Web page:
If drinking water in the now seems a little silly to you, or seeking a state of permanent presence is daunting, you can start where it makes the most sense. When engaged in important activities for your business, especially activities that rely on your creative process, create an environment that allows you to completely immerse yourself in the task.
Once you have eliminated physical distractions, the next step is to become aware of your mind as a distraction. With this awareness you gain the power to control your state. It can be a battle at times, as the mind loves to jump around from thought to thought, but once you become aware of this, you have the power to stop it. From there you will be able to enter flow-state on a regular basis, your creative output will improve, and you can produce more in less time.
There’s a reason why this blog you are reading now is a success. You may have noticed that many of my articles are long, especially the pillar articles that teach something. Some of them are over 4,000 words in length, and for me publishing a 3,000+ word blog post is not uncommon.
I can write these blog posts in a matter of hours, roughly one hour for 1,000 words. Before I became a blogger, the idea of writing 3,000 words in just a few hours would have been very foreign to me, now I do it nearly every week.
How can I do this? Because I enter flow-state and focus my presence on the article I’m writing. I can’t tell you where the words come from exactly, certainly I draw upon experiences I’ve had (just as I did with the start of this post talking about my chanting experience), but when I’m in the moment writing an article, it just flows. It’s not always smooth of course, but for much of the time the words come effortlessly.
I’m not saying long articles are the key to a blog’s success, but being able to consistently deliver powerful ideas using blog posts, is the foundation of this blog success. I’ve been able to do this because every week I sit down, enter flow-state and create something with words. I enjoy the experience – I crave it – it’s a very “present” activity for me, and hence I’ve been able to keep doing it week after week now for four years.
When you find something that you enjoy, that you can easily enter flow-state when doing it and you want to do it every week, then you’ve found one of the secrets to leading a successful – and more importantly – a fulfilling life.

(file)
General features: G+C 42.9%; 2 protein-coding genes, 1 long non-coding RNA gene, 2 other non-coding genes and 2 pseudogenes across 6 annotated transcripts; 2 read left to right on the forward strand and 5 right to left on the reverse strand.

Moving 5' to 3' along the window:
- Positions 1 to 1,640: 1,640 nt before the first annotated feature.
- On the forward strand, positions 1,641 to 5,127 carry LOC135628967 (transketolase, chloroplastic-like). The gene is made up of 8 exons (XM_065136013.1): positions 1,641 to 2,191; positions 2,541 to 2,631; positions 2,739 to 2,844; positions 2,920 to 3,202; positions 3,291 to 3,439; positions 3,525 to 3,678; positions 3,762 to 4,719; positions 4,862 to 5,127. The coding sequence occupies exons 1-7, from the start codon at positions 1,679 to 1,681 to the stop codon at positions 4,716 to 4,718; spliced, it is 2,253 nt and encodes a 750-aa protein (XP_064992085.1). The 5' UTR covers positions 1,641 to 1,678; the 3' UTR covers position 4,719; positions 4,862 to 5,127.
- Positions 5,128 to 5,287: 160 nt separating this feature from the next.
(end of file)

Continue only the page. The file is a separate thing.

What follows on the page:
You must let go of any current mental structures that limit your ability to completely experience something or you can never truly know what is real for you.
If you read an article like this and scoff at the idea of “being present” as some kind of new age mumbo-jumbo, then you’ve just proven yourself right simply because you failed to open your mind to the possibility. Unfortunately as a result, you suffer, because you’re trapped in the reality you have created for yourself that you refuse to change, and eventually it will cause you pain. It’s nice to prove yourself right, but who wants to be right when you are right about something that can cause you suffering and limits your potential for growth and development.
Being completely open to ideas, to fully experience something as a means to test how it can impact your life, is the key for growth as a human being. If you shut down because what you face contradicts what your past framework is built on, then you’re in trouble, because it’s going to keep happening. Presence has the wonderful benefit of flexibility, so when something enters your world, you can choose to absorb it, reject it or take parts of it, always growing with the experience, having added to your existence as a human being on this planet.
When you can foster your creativity with present purpose, eliminate the stress that comes with focusing on the future and what you don’t have, and destroy limiting beliefs that exist purely because of your past, you are free. Presence is the source of productivity, it is where the best ideas come from, your most powerful moments arise and ultimately, where you can find the most peace.